Elton John‘s musical palette is as eclectic as his sartorial choices. Dive into YouTube and there are audio and visual clips of him sidelining for the likes of Kanye West, Eminem, Cher and Tina Turner. In a recent interview with Noisey, the Rocket Man proves he isn’t asleep on the younger artists currently breaking the Internet.
Speaking from Las Vegas — the home of his current three-year residency — John riffs about Miley Cyrus and Young Thug.
“I mean who would have thought that [Miley would] do a record with The Flaming Lips?” John asks. “I love that kind of thing. That on the spur of the moment, out of leftfield stuff like that. And they’re gonna perform the whole album nude. I’m booking my ticket now. It’s like ‘I wanna see this, this is interesting’.”
He continued, “I mean it’s fucking brilliant. It feels like something that would have happened during the 60s, something someone like Frank Zappa would have done. Good for Miley. … Break the mold, girl.”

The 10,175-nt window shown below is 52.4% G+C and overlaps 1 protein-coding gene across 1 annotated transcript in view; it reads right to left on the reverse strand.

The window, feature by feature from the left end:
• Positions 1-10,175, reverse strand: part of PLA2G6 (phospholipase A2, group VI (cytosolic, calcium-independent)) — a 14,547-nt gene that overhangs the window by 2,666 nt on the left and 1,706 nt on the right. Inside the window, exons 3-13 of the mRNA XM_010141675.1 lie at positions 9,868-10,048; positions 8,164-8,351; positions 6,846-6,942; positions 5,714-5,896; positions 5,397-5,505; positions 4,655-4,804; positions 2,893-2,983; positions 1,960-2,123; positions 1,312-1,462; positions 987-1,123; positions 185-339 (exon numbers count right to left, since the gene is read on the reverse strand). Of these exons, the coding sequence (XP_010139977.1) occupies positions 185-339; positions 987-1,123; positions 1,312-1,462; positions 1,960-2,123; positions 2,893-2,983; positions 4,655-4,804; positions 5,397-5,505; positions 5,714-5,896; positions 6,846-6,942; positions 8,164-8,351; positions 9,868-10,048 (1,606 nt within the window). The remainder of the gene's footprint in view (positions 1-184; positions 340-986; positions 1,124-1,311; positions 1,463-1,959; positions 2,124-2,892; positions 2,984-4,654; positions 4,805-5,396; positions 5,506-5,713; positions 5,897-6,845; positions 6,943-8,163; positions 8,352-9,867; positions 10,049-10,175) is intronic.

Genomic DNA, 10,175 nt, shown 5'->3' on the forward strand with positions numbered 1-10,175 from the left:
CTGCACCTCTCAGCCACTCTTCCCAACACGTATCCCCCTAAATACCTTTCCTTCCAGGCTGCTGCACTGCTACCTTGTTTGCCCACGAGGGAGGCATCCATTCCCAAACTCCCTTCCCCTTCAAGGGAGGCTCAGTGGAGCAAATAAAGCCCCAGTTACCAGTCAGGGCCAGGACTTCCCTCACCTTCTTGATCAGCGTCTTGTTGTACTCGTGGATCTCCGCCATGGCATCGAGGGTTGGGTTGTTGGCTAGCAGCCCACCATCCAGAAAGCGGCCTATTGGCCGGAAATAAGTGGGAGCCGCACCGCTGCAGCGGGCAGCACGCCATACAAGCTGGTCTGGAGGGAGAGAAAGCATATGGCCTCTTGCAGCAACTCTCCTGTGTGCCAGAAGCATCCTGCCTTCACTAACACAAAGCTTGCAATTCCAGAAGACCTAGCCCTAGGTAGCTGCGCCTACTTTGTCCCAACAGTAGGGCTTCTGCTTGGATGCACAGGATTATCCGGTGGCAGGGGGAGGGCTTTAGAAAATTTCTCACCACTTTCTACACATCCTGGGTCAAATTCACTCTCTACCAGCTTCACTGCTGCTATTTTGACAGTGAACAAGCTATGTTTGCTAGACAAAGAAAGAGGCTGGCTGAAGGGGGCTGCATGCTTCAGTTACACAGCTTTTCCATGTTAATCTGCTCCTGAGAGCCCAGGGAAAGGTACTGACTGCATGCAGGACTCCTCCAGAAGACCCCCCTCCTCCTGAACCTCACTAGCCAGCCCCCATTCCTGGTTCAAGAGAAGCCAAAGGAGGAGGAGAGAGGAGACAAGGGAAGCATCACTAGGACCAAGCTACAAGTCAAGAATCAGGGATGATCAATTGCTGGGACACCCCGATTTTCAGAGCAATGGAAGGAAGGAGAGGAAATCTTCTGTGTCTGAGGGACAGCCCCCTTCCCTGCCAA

In another instance, John gives Atlanta rapper Young Thug a glowing co-sign. “I love that record!,” he says when asked if he’s ever listened to Thugga. “I actually asked [Universal Music CEO] David Joseph about it. I heard a track on Beats 1 and I loved it so much. But he’s got himself into trouble, hasn’t he?”
Beyond his diverse playlists, the veteran singer-songwriter admitted that his pen gravitates to sad songs.
“I love misery,” he says. “Miserable songs are so great to write, I love writing them. It’s much harder for me to write an uptempo song than a misery song. We’re all afraid to admit that part of our soul: that we want to fall in love with someone and we hate having our heart broken. It’s a very masculine thing to soldier on in the face of adversity. But at the end of the day it’s like ‘Oh, I’m human, I do want to be loved, I do want to get well, I do want a happy life.’ And music has carried that through.”
John — who is rolling out his 33rd studio effort Wonderful Crazy Night on Feb. 5 — also discussed his hatred for censorship, writing music for The Lion King and why he doesn’t consider himself a musical game-changer. Read the full feature here.